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Dane County Partners with Madison Metropolitan Sewage District, Dozens of Communities on Groundbreaking Effort to Improve Water Quality

For more information contact:

Casey Slaughter Becker, Office of the County Executive (608) 267-8823 or cell (608) 843-8858

FOR IMMEDIATE RELEASE 6/11/2012

Issued By: County Executive
View only releases from County Executive

 

Dane County is teaming with Madison Metropolitan Sewerage District (MMSD) and 30 other cities, villages, and towns throughout the Yahara Watershed to implement a ground-breaking effort, to reduce amounts of algae-forming phosphorus that enter area streams, rivers and lakes, Dane County Executive Joe Parisi announced today.

 

This first of its kind effort is known as the Yahara WINs partnership(Yahara Watershed Improvement Network).  It was createdsignificantly reduce phosphorus pollution from all sources, includingurban and rural runoff, as well as municipal wastewater treatment plants, industrial and commercial sources.  Excessive phosphorus runoff leads to algae growth in area waterways.

 

“The Yahara WINs project is a comprehensive solution that strikes directly at the cause of unsightly algae in our waterways,” said Parisi.  “This unprecedented partnership is yet another concrete way we’re taking major steps forward to clean up our lakes, rivers, and streams.”

 

The four-year Yahara WINs pilot project is the first of its kind in the nation to use an innovative approach called adaptive management to meet regulatory requirements to reduce phosphorus loads to area waters. 

 

Phosphorus sources have traditionally addressed regulatory requirements in an independent manner, oftentimes resulting in expensive, resource- intensive solutions.  Through this Yahara WINs project, MMSD, local municipalities and area farms will combine resources and add cost effective practices throughout the watershed to reduce phosphorus runoff.

 

The Yahara WINs project will reduce the total watershed cost of complying with the phosphorus reduction requirements by an estimated 75%.  Phosphorus control costs vary significantly depending on the practice used.  Current estimates show an average compliance cost of approximately $120 per pound of phosphorus removed using traditional approaches and $30 per pound removed for compliance using adaptive management. 

 

To get this pilot project started, this year’s county budget includes a $50,000 grant from MMSD.   The pilot is being conducted in the Sixmile Creek sub watershed (see attached map) – that feeds into Lake Mendota.  This area is next to other watersheds that are currently the focus of Dane County led phosphorus pollution reduction work, part of a five-year initiative announced by County Executive Parisi last summer.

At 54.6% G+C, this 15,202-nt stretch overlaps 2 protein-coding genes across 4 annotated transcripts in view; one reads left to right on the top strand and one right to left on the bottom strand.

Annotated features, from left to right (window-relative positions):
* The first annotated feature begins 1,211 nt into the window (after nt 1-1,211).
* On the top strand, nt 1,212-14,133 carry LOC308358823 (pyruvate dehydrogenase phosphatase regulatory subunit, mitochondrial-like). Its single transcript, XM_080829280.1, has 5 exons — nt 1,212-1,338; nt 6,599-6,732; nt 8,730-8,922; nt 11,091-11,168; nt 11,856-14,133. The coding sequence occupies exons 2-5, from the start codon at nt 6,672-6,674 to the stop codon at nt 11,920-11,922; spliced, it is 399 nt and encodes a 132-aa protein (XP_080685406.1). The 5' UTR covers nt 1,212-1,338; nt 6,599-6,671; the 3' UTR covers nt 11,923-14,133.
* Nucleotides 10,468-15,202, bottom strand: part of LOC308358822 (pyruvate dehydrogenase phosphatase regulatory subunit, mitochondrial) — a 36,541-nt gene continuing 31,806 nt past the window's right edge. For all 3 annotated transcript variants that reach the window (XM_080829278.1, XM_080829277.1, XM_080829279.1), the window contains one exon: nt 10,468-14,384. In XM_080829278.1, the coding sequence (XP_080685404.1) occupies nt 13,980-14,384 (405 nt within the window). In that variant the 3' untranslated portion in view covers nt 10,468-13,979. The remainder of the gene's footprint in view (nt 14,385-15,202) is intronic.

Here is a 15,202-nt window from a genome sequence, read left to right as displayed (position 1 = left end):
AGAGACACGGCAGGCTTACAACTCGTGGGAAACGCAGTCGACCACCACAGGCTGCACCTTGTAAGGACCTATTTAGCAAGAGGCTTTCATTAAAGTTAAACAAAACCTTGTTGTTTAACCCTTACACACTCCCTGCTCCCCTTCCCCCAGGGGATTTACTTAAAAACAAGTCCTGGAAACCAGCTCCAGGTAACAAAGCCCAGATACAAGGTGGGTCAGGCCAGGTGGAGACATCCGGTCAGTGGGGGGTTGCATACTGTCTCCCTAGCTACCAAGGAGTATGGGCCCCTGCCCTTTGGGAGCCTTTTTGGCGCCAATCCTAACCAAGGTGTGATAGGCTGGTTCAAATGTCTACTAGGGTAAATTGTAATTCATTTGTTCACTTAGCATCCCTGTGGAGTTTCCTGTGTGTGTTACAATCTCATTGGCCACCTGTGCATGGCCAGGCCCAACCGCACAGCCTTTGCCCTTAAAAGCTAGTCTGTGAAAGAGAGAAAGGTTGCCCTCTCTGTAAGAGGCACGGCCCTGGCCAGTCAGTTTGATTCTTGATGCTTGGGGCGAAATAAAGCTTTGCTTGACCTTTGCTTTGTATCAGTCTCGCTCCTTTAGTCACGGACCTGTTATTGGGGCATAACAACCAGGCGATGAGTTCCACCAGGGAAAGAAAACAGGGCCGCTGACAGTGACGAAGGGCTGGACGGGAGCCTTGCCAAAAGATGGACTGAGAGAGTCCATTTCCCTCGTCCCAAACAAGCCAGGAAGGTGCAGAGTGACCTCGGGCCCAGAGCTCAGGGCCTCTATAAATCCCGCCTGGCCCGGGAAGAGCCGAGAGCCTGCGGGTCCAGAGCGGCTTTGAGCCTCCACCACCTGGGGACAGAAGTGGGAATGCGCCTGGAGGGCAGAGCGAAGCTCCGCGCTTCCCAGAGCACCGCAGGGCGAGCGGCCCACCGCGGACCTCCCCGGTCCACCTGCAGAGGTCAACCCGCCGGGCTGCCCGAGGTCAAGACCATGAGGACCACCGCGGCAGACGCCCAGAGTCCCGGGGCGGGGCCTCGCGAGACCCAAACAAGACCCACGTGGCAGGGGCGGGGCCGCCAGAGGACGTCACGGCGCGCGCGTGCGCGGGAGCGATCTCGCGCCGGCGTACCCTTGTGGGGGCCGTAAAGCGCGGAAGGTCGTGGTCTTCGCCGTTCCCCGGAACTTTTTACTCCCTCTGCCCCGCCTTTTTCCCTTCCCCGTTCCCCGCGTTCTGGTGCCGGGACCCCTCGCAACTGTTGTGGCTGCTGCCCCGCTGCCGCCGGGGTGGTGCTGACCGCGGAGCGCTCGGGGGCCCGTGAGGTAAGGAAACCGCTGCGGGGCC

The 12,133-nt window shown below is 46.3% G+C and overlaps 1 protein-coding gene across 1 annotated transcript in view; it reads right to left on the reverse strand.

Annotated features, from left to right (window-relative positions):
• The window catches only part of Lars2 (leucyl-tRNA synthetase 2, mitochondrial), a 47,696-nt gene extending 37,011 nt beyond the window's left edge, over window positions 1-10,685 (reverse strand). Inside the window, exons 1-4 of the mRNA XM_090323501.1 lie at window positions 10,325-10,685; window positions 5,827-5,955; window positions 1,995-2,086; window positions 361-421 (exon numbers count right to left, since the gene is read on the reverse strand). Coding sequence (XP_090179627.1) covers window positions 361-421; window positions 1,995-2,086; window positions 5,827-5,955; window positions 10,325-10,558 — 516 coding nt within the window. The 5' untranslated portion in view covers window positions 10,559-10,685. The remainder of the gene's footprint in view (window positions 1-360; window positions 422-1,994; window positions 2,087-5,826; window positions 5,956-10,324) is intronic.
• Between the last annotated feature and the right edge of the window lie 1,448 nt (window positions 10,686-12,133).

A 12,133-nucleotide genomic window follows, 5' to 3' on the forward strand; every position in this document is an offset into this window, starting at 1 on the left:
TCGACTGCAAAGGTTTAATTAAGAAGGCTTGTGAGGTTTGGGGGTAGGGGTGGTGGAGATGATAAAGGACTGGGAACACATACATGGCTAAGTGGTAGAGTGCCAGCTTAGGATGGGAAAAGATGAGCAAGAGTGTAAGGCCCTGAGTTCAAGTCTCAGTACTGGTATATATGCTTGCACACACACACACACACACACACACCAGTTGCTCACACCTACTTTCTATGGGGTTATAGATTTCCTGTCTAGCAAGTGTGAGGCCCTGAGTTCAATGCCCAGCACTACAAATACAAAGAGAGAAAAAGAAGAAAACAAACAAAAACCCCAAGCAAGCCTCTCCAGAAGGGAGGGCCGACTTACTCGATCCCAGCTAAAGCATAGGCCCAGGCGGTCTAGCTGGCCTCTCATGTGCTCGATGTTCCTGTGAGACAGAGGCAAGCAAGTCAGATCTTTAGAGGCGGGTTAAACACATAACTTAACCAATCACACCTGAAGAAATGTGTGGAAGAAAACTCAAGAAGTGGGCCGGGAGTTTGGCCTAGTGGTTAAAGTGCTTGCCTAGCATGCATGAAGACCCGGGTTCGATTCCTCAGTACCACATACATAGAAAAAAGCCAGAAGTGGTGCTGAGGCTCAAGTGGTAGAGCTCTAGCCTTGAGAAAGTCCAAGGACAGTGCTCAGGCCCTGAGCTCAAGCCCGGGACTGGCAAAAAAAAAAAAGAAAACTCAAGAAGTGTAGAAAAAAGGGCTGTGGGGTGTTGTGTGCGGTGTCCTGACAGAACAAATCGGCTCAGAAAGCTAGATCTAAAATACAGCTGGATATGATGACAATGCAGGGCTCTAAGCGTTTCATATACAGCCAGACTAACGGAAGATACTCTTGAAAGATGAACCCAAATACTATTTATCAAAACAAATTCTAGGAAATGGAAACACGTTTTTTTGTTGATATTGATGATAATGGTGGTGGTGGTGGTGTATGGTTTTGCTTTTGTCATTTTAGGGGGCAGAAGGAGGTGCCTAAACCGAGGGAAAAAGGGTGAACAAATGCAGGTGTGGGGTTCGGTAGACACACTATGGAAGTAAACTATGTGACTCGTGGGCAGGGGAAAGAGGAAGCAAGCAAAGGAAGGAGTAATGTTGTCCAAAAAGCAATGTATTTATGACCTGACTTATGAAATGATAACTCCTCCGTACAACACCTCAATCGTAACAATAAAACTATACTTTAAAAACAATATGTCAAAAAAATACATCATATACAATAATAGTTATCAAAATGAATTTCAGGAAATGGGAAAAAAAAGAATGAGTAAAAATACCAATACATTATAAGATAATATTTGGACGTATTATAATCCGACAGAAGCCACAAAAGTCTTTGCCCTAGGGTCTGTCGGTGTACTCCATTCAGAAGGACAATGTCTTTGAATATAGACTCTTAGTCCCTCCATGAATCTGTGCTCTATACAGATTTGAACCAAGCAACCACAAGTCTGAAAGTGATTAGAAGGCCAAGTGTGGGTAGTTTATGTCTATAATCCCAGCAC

Parisi’s Dane Water Partnership focuses significant resources on both rural and urban pollution control.  This work includes partnering with dozens of farm families north of Lake Mendota on a range of efforts to reduce both the use and runoff of phosphorus.

 

To date, the county has successfully applied for and secured millions in federal grant dollars to make this work happen.  County staff will also bring their extensive experience in farmland phosphorus reduction solutions to the partnership, and help MMSD build and coordinate the network of partners necessary to successfully launch the pilot.

 

The county’s strong and continued partnership with farm families to reduce phosphorus pollution in key target areas in the Yahara Lakes Watershed is a key component of this new comprehensive effort.  Farmers in the watershed have teamed to become part of the new Yahara Pride Farms organization.  In coordination with the Clean Lakes Alliance, they have a strong interest in implementing measures that will reduce the amount of phosphorus entering area waterways.

 

"The Yahara Pride Conservation Board of family farms is excited to take a proactive approach to help reduce phosphorous runoff," said Jeff Endres, a Town of Springfield farmer.  "This is a great opportunity for the farmers in the Sixmile Creek watershed to strengthen their already progressive conservation efforts."

 

“We are excited to work with Dane County to achieve improved environmental results,” said Michael Mucha, MMSD Chief Engineer and Director.  “The only way we will improve water quality and make a real difference is through working together. Dane County’s expertise working in the watershed will be critical to our overall success.”

 

A Memorandum of Understanding (MOU) to implement the Yahara WINs project was signed today by cities, towns, villages, farmers, government regulators and environmental organizations. 

 

"The City of Monona is supportive of the adaptive management pilot project for several reasons,” said Monona Mayor Bob Miller.  “It promotes broad collaboration between many diverse groups affected by the watershed.  The innovative solutions will provide flexibility and will work to be cost effective for everyone involved."
 

The Wisconsin Department of Natural Resources and the Environmental Protection Agency have been very supportive of this project, believing that it can serve as a model at the state and national level.

 

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